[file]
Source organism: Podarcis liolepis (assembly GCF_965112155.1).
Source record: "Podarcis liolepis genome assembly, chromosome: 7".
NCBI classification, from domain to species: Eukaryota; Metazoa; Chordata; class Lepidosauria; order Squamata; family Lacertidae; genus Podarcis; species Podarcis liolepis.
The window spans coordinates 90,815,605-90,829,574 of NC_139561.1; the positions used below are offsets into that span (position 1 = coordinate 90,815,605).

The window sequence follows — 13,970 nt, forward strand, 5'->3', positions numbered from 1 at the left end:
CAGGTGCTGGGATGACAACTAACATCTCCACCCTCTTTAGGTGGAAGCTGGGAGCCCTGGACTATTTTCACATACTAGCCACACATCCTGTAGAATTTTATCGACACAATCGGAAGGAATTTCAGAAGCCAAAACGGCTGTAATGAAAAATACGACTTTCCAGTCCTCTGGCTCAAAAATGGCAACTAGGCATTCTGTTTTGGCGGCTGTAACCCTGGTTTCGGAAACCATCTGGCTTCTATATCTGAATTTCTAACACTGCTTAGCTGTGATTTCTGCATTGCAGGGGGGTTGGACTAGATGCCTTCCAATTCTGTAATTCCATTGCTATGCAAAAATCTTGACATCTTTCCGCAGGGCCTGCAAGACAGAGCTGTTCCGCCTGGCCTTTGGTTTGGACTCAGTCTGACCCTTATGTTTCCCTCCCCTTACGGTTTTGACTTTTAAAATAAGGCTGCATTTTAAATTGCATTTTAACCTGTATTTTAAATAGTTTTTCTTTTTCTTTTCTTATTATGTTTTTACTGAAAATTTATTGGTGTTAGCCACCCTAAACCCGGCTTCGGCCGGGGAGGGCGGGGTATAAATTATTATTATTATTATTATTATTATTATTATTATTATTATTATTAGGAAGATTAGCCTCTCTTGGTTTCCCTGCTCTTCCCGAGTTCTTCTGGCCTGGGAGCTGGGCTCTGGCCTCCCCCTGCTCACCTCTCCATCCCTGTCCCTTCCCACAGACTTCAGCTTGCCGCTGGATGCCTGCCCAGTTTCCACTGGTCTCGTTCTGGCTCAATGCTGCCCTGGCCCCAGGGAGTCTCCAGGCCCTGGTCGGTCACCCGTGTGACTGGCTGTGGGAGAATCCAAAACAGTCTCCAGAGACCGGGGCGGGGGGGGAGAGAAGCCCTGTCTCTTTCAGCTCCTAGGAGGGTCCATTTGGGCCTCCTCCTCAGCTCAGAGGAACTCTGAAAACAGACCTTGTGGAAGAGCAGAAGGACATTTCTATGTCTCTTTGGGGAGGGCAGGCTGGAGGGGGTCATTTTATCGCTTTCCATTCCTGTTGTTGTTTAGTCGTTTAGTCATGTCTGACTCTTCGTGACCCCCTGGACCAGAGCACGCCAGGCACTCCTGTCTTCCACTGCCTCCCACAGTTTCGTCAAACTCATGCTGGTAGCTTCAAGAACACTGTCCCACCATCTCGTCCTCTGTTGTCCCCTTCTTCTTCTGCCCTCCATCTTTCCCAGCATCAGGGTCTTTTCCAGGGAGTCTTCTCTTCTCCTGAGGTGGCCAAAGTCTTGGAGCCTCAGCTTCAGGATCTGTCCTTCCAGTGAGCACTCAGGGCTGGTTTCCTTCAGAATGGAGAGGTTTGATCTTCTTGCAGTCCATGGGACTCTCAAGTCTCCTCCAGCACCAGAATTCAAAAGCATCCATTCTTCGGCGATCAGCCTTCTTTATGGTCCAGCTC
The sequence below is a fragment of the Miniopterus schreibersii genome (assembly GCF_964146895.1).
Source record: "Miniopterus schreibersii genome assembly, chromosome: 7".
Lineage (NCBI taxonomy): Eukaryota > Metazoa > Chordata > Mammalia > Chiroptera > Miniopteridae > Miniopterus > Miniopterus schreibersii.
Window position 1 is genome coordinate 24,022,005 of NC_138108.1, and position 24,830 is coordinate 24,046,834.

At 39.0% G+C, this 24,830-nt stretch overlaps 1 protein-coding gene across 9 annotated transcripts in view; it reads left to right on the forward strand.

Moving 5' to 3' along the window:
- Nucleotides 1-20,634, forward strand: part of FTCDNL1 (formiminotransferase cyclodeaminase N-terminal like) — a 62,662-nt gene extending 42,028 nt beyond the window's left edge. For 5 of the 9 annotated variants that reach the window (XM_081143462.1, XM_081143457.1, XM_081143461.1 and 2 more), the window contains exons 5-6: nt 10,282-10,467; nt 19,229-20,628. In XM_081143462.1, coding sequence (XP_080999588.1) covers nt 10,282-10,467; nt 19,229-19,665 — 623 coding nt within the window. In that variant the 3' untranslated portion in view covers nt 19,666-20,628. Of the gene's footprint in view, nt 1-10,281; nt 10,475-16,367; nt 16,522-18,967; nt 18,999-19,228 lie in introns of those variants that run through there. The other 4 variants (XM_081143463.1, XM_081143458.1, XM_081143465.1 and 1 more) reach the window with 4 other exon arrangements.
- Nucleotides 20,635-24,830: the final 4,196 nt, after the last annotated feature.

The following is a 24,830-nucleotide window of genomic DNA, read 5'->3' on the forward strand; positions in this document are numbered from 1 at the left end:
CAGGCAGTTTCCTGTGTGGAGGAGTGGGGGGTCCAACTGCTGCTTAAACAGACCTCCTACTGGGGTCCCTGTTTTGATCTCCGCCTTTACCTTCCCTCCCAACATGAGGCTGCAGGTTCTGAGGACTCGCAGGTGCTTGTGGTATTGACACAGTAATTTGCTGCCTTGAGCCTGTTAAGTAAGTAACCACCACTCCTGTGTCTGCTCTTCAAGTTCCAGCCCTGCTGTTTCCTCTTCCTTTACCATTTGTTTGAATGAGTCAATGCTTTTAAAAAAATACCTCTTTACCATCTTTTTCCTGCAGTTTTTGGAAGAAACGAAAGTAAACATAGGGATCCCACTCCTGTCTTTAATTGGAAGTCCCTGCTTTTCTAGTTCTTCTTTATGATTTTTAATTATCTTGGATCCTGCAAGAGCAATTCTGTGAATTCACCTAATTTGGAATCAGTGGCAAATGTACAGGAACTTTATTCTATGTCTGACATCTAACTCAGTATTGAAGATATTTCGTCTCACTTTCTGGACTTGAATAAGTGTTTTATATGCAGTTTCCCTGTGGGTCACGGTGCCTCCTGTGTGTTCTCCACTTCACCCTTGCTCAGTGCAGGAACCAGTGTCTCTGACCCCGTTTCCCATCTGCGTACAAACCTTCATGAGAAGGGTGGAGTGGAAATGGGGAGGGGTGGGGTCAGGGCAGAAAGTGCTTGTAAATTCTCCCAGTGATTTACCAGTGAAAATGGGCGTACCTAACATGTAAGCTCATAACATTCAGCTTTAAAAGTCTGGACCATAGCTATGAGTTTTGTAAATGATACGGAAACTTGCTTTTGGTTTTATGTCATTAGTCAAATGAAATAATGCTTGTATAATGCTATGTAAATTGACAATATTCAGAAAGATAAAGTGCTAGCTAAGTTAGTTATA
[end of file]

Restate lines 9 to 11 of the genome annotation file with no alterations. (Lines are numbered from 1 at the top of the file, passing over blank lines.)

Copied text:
Lineage (NCBI taxonomy): Eukaryota > Metazoa > Chordata > Mammalia > Chiroptera > Miniopteridae > Miniopterus > Miniopterus schreibersii.
Window position 1 is genome coordinate 24,022,005 of NC_138108.1, and position 24,830 is coordinate 24,046,834.

At 39.0% G+C, this 24,830-nt stretch overlaps 1 protein-coding gene across 9 annotated transcripts in view; it reads left to right on the forward strand.